• By exercising for twenty minutes, three or more times weekly, youcan achieve a training effect. A training effect stresses the cardiovas-cular system sufficiently so it responds by slowly building more ca-pacity. In the long run, the heart pumps more efficiently, morecapillaries develop, and the muscles around the arteries becomestronger. Achieving 70 percent of maximum heart rate for twentyminutes is an optimum combination. Take a typical fifty-three-year-old man: his maximum is 167 (220 – 53), and his THR is 70 per-cent of 167, or 117. So he should exercise vigorously enough to gethis heart beating within 10 percent of his THR; that’s from about110 to 123.When you start out, stay at the low end. After you’ve been exer-cising six to twelve months, go nearer the high end. You should notgo more than the THR, unless a physician approves or recommendsit. You can stay below 70 percent, however, if you extend the exer-cise time. For example, twenty minutes of jogging at 70 percentequals about fifty minutes of vigorous walking at 50 percent. Youcan achieve a training effect by simply putting more time into alower level of activity.In contrast, don’t try the reverse; that is, exercise at 120 percentor even 130 percent of your THR for less time. In our example, itwould mean the fifty-three-year-old man exercised to a heart rate of140 or 150 for about ten minutes. Not only can such behavior dam-age your heart, it will actually have a negative effect. Stick with whatthe experts have proven and you’ll succeed.The THR is an average, and you should probably fall somewherewithin that range. Just as humans vary in their appearance, so theyvary right down to each of the 50 trillion cells that make up the av-erage 150-pound person, and this variation extends to each person’straining needs as well. But on average, if you start an exercise pro-gram that your doctor says is okay for you, you should be able toachieve your normal THR after a month or two.Suppose you start with a resting pulse of about 80 or more. Thenyou’ll reach your THR more quickly and have to be more moderate118 25 Natural Ways to Lower Blood Pressurewww.trebest.webs.com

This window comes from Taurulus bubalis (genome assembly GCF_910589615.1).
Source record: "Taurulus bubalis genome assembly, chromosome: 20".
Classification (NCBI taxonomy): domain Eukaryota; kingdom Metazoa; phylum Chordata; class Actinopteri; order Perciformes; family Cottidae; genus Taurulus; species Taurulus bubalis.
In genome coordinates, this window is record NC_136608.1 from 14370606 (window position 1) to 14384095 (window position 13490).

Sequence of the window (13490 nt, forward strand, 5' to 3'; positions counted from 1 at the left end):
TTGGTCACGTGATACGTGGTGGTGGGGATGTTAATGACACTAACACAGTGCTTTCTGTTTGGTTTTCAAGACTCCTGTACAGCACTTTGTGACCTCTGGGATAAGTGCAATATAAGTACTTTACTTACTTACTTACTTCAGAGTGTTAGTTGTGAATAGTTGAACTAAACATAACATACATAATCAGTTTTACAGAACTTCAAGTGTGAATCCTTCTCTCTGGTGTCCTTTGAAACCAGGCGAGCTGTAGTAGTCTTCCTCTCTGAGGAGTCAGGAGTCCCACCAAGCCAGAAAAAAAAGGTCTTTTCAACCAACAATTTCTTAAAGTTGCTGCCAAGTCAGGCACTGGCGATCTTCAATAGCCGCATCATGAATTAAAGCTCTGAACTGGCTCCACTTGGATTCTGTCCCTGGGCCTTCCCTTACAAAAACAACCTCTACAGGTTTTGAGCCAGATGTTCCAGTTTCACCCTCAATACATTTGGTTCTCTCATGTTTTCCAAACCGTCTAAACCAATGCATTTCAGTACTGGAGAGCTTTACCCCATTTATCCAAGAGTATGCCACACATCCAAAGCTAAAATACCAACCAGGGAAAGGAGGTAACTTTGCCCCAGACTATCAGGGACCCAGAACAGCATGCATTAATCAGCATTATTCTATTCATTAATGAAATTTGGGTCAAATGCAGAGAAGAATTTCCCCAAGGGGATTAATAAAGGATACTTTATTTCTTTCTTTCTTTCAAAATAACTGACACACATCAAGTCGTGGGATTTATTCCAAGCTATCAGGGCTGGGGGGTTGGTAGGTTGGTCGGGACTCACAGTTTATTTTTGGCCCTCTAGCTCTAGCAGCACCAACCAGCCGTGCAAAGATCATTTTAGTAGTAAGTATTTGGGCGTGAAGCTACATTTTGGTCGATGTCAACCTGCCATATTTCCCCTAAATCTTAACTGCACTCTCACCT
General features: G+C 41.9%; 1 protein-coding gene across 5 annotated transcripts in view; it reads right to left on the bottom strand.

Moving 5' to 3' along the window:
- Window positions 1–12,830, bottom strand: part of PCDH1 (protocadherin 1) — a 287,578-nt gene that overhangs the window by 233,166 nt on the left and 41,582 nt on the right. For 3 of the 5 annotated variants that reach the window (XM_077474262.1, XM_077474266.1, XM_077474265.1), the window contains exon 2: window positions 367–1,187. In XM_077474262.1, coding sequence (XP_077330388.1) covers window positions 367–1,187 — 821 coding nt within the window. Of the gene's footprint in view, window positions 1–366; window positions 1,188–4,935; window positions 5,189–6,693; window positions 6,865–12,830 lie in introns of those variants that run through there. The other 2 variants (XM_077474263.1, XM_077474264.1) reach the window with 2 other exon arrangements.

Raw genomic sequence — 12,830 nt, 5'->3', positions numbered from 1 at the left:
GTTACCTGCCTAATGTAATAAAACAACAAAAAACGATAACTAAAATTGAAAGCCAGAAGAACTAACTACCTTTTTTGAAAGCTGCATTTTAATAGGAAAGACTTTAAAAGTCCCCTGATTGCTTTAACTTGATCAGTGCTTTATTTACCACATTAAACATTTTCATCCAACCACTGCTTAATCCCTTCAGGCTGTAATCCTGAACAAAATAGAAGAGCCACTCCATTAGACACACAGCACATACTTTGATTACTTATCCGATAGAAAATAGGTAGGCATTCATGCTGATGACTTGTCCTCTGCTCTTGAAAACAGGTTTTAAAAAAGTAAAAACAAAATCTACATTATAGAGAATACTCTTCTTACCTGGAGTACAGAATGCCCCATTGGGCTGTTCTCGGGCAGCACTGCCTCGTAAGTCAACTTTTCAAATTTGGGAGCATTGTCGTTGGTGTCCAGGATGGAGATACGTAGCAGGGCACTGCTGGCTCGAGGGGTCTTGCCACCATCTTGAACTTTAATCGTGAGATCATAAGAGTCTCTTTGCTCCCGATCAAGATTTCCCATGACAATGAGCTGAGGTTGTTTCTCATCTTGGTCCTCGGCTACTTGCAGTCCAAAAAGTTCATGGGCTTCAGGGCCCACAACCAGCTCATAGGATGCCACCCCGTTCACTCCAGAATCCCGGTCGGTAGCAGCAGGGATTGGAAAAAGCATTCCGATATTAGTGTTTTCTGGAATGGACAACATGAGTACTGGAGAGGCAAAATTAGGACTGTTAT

• than others. But as you become more fit, your resting pulse will be-come lower. Suppose you can’t exercise fast enough to get to yourTHR. For example, you have a heart problem that prohibits it. Noproblem. The THR is an objective that makes it easier because, if ex-ercise is done at a THR for twenty minutes, three to five timesweekly, it achieves the training effect. It’s a kind of optimum be-tween time spent and level of activity. You can get the same result ata lower level of activity done for a longer period of time.For example, suppose you can get about halfway to your THRfrom your resting pulse. That’s okay. Simply do it about two and ahalf times as long. So, instead of jogging twenty minutes, walkbriskly for fifty minutes. It’s that simple. I emphasize two and a halftimes because the trade-off is not direct. A little more time is re-quired at the less vigorous level, but the result is the same.EXERCISE PROGRAMSI urge you to start a walking program. Walking is easy, doesn’t re-quire anything special beyond good shoes, and you get to see thingsalong the way. Just don’t stop and talk! Many other variations of ex-ercise are also excellent. As long as the exercise gets you to yourTHR, and you can sustain it for twenty minutes or more, it is fine.That opens up many possibilities. See Table 15.1 for a list of sug-gested exercises. Other possibilities are listed below:Aerobics (low and high impact)Skating (ice and roller)Jazzercise (also called Dancersize)Tennis (vigorous)RacquetballHandballWater poloBasketballHockeyExercise 119www.trebest.webs.com